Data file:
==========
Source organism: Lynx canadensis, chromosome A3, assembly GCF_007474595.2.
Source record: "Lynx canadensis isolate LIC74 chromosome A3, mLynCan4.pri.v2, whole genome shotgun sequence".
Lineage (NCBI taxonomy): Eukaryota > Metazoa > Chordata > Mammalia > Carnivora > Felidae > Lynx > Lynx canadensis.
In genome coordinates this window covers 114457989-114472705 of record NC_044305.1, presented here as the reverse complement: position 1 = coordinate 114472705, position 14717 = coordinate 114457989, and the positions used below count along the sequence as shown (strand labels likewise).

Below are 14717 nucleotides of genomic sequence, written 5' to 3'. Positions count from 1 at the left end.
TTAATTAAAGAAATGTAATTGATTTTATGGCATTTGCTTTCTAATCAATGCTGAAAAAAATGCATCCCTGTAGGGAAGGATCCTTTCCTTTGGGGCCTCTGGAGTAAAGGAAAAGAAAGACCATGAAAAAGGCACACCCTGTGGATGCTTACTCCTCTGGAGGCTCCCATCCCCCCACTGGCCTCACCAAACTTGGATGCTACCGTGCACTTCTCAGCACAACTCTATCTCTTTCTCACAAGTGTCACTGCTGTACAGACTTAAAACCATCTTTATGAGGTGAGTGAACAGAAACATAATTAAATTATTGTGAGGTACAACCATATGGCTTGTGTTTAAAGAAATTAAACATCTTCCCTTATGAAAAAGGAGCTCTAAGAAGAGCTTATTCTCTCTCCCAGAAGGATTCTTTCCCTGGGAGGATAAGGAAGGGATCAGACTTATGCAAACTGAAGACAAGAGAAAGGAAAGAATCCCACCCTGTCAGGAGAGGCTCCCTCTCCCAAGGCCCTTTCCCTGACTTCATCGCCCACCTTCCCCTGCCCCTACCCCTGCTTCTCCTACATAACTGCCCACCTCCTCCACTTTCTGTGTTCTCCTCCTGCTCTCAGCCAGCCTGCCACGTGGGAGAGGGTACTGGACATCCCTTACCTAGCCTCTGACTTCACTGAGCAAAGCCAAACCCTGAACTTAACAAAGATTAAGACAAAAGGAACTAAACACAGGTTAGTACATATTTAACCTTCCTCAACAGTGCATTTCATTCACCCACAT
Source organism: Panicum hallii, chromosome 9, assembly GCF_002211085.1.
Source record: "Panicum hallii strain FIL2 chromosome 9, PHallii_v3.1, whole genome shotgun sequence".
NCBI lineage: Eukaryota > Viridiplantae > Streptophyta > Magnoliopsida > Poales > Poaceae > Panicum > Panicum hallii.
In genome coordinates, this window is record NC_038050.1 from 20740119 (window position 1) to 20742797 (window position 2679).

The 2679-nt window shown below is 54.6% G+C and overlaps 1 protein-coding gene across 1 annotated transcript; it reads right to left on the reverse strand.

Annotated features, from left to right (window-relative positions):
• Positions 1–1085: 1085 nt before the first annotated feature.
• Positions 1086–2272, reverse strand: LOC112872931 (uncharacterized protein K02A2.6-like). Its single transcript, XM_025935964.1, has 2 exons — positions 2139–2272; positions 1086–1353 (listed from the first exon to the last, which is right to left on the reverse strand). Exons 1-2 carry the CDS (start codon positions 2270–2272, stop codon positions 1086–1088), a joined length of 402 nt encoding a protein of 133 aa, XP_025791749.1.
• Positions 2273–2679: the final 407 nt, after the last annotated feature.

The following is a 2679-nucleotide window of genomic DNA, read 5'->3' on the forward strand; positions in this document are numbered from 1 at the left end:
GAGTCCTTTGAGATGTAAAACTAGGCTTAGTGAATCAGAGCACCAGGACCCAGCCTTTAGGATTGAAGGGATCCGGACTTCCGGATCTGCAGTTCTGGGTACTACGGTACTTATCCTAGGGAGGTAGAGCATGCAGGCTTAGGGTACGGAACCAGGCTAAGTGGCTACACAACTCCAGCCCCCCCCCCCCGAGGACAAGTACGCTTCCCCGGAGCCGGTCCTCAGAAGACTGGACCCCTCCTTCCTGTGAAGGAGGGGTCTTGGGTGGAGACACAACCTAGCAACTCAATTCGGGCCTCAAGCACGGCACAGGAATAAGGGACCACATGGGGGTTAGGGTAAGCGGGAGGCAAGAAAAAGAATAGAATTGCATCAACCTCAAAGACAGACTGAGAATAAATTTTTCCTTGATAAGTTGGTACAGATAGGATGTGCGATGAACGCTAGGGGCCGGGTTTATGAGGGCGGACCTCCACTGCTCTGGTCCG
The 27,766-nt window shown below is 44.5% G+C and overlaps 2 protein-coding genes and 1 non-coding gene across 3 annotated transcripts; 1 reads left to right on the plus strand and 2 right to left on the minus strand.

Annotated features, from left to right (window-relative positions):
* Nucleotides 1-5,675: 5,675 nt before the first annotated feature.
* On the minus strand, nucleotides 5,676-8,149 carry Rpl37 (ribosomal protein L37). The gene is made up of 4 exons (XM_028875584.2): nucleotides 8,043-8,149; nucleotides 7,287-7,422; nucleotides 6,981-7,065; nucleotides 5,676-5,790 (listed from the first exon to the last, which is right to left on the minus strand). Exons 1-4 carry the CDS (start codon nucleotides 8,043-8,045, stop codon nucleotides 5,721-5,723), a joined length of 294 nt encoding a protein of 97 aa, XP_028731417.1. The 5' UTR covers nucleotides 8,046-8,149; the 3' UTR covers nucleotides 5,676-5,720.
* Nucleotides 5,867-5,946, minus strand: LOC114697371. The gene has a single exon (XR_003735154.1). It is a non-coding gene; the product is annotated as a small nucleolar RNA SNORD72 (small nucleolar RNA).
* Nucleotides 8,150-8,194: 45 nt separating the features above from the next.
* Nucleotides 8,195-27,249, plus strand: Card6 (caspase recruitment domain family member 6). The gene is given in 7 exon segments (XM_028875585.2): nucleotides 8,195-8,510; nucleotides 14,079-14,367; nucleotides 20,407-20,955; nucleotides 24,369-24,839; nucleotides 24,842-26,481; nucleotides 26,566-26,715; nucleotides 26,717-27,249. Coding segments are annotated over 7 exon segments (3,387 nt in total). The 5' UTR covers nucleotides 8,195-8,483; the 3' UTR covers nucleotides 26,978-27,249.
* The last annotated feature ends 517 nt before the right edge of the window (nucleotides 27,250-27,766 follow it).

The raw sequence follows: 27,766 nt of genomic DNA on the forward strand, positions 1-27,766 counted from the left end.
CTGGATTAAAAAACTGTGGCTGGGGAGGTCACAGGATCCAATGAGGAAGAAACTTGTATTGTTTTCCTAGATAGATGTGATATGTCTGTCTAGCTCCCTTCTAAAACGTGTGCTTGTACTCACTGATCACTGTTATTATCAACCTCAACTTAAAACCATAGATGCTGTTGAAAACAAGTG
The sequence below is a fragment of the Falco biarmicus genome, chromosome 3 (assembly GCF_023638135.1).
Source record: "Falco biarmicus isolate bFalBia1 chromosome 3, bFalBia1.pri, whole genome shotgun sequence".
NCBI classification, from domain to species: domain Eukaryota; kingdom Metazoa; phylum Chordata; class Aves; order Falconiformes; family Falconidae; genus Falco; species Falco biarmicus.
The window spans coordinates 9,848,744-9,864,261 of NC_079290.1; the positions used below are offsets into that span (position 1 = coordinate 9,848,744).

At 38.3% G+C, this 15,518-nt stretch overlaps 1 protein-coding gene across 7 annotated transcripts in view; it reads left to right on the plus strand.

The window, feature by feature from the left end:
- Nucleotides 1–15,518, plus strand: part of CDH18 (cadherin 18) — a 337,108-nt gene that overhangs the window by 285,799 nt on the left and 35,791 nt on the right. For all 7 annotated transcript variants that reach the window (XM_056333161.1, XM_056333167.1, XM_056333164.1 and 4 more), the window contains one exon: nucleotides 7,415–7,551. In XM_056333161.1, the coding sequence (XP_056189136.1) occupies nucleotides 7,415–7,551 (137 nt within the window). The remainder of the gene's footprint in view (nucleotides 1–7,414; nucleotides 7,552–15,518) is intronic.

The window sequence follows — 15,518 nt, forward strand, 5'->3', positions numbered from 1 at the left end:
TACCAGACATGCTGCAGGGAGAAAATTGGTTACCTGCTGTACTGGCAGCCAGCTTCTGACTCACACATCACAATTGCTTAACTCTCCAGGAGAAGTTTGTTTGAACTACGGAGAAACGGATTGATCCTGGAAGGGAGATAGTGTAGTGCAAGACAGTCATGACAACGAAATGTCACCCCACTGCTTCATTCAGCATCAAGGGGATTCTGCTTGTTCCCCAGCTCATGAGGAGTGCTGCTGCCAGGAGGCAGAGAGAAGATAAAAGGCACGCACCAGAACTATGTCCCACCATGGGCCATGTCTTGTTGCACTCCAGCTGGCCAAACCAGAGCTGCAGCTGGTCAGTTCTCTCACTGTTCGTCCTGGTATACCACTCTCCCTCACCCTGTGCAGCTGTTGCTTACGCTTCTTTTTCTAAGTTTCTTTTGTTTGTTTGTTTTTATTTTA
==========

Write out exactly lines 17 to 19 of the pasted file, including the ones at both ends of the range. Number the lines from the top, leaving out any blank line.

GAGTCCTTTGAGATGTAAAACTAGGCTTAGTGAATCAGAGCACCAGGACCCAGCCTTTAGGATTGAAGGGATCCGGACTTCCGGATCTGCAGTTCTGGGTACTACGGTACTTATCCTAGGGAGGTAGAGCATGCAGGCTTAGGGTACGGAACCAGGCTAAGTGGCTACACAACTCCAGCCCCCCCCCCCCGAGGACAAGTACGCTTCCCCGGAGCCGGTCCTCAGAAGACTGGACCCCTCCTTCCTGTGAAGGAGGGGTCTTGGGTGGAGACACAACCTAGCAACTCAATTCGGGCCTCAAGCACGGCACAGGAATAAGGGACCACATGGGGGTTAGGGTAAGCGGGAGGCAAGAAAAAGAATAGAATTGCATCAACCTCAAAGACAGACTGAGAATAAATTTTTCCTTGATAAGTTGGTACAGATAGGATGTGCGATGAACGCTAGGGGCCGGGTTTATGAGGGCGGACCTCCACTGCTCTGGTCCG
The 27,766-nt window shown below is 44.5% G+C and overlaps 2 protein-coding genes and 1 non-coding gene across 3 annotated transcripts; 1 reads left to right on the plus strand and 2 right to left on the minus strand.

Annotated features, from left to right (window-relative positions):